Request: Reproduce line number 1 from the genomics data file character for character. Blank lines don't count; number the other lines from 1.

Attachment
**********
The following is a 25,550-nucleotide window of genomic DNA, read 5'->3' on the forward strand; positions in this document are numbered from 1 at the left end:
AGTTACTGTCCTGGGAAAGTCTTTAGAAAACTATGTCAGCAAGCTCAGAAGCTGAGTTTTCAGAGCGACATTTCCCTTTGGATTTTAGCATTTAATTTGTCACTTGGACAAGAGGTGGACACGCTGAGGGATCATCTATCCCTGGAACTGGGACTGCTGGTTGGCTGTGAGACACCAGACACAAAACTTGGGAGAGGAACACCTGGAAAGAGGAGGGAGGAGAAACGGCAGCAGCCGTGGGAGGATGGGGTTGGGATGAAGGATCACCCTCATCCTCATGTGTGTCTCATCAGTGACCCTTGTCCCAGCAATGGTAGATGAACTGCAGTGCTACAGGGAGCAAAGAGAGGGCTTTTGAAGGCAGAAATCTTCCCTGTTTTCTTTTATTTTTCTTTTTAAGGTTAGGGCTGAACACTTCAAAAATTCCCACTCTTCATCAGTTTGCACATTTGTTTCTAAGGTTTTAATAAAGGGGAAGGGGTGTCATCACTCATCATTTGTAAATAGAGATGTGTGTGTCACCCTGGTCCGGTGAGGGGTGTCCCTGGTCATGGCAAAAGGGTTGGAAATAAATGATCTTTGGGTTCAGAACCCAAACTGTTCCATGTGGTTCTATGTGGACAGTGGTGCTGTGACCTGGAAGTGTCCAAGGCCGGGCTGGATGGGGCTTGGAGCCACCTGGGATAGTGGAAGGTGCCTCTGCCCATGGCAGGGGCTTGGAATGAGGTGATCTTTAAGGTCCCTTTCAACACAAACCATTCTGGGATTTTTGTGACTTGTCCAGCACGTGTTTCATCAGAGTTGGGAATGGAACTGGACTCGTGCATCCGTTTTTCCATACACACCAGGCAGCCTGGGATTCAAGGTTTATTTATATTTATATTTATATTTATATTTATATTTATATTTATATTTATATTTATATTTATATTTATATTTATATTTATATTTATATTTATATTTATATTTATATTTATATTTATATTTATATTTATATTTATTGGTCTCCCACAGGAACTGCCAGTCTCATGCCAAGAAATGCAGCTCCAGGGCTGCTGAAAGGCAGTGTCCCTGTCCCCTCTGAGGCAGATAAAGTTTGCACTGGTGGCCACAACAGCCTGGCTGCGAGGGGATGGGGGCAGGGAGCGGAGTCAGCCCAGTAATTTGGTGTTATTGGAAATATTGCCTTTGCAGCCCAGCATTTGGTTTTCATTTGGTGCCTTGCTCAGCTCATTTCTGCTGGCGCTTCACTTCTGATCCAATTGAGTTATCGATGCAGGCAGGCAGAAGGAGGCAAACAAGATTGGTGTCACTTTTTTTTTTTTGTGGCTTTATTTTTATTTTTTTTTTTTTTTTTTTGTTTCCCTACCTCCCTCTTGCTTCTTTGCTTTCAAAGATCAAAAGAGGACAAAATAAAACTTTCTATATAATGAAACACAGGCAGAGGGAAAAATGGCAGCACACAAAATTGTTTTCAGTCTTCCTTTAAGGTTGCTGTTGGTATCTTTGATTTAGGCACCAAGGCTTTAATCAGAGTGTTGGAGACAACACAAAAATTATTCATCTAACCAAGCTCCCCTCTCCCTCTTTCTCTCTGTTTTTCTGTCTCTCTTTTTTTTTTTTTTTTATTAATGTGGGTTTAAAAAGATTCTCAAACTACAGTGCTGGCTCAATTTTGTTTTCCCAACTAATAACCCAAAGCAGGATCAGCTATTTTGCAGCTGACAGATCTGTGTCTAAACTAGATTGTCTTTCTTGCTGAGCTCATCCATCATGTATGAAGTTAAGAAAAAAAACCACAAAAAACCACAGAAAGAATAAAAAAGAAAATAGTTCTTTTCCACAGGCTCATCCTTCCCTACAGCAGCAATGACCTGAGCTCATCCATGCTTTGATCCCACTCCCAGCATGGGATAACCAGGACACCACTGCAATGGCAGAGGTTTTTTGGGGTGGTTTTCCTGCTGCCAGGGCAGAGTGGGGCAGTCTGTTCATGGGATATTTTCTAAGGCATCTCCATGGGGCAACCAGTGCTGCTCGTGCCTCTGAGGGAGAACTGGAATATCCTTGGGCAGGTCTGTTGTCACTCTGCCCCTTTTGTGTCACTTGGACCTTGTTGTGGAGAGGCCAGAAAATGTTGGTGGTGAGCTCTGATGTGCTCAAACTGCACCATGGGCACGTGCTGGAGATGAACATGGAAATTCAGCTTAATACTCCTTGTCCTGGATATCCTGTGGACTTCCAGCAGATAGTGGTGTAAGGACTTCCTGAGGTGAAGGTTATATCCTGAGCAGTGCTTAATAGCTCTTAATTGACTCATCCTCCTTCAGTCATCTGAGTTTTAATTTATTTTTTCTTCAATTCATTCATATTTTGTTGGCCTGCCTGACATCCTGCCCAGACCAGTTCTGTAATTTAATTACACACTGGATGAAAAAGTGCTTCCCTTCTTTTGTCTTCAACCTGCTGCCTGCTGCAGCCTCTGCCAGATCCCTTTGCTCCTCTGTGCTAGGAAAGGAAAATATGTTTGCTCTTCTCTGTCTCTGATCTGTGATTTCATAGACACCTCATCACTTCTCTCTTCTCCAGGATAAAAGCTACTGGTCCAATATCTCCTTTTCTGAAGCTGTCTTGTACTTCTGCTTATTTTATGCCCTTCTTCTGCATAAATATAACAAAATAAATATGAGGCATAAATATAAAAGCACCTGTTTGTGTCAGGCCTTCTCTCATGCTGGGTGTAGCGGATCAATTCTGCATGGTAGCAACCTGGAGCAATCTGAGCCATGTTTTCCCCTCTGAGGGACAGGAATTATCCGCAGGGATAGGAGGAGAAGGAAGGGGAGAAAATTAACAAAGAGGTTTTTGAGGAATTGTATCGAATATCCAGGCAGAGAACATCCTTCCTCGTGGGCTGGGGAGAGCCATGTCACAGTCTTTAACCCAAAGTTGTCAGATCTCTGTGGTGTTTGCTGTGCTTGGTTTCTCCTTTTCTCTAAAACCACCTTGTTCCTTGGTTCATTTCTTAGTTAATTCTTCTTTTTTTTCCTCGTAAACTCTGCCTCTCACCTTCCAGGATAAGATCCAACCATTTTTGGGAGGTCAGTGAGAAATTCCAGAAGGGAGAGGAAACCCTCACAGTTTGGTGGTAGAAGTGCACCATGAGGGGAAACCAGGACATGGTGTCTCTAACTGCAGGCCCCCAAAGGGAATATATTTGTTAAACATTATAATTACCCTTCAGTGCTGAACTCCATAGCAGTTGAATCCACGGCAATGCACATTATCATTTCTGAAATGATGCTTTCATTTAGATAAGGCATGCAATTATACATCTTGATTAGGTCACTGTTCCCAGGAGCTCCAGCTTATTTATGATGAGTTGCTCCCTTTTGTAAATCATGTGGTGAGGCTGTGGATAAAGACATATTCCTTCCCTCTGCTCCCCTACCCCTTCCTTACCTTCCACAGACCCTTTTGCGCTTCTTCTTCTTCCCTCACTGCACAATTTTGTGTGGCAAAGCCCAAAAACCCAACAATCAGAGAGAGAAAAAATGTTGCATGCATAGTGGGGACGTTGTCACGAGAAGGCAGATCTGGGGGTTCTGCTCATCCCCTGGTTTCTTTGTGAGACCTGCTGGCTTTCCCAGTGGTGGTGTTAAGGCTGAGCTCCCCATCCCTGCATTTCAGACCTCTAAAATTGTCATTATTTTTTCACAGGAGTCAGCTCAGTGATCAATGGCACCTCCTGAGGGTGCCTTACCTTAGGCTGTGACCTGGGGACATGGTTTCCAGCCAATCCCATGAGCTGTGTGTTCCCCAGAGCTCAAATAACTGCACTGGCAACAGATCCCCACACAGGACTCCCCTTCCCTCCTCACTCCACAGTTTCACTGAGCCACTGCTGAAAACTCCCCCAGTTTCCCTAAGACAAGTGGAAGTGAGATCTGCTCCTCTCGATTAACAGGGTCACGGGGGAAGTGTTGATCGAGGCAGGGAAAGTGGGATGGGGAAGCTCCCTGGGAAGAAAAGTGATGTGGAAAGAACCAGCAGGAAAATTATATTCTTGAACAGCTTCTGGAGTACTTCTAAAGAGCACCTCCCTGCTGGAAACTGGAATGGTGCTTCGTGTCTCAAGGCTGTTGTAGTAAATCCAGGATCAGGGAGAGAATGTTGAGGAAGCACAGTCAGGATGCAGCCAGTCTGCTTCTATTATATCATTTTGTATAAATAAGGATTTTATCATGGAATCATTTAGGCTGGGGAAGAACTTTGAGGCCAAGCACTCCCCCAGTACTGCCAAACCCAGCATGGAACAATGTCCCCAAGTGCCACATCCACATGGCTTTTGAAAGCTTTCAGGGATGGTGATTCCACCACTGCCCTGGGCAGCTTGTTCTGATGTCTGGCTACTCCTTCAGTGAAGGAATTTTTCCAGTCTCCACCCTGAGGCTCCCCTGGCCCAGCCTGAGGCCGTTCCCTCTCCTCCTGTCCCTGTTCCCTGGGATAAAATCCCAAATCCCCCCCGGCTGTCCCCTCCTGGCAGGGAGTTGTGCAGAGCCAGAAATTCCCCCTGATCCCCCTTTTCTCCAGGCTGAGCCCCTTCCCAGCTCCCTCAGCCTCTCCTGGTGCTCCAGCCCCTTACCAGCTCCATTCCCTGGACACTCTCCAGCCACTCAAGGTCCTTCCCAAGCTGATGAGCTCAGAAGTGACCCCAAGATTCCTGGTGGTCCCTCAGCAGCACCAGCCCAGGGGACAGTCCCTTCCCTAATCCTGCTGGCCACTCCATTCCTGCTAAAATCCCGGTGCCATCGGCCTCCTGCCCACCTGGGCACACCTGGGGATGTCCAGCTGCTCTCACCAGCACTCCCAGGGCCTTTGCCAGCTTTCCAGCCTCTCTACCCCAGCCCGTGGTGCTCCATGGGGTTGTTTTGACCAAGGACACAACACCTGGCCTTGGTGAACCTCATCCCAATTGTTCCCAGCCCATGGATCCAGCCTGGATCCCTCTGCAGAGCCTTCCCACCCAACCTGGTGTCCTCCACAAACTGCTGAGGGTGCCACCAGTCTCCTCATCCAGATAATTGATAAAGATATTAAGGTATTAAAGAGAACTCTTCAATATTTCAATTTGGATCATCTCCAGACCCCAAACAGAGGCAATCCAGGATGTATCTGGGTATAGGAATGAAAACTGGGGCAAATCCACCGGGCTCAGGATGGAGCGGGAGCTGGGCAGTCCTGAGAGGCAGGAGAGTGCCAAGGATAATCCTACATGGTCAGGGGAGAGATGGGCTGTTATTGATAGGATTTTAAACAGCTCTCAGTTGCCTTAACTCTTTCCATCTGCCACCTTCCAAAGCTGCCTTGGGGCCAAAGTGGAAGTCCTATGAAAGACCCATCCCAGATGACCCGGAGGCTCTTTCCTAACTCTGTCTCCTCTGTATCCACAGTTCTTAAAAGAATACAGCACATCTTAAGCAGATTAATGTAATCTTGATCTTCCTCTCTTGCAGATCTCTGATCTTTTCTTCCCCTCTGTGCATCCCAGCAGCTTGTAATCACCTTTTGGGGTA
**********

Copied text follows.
The following is a 25,550-nucleotide window of genomic DNA, read 5'->3' on the forward strand; positions in this document are numbered from 1 at the left end: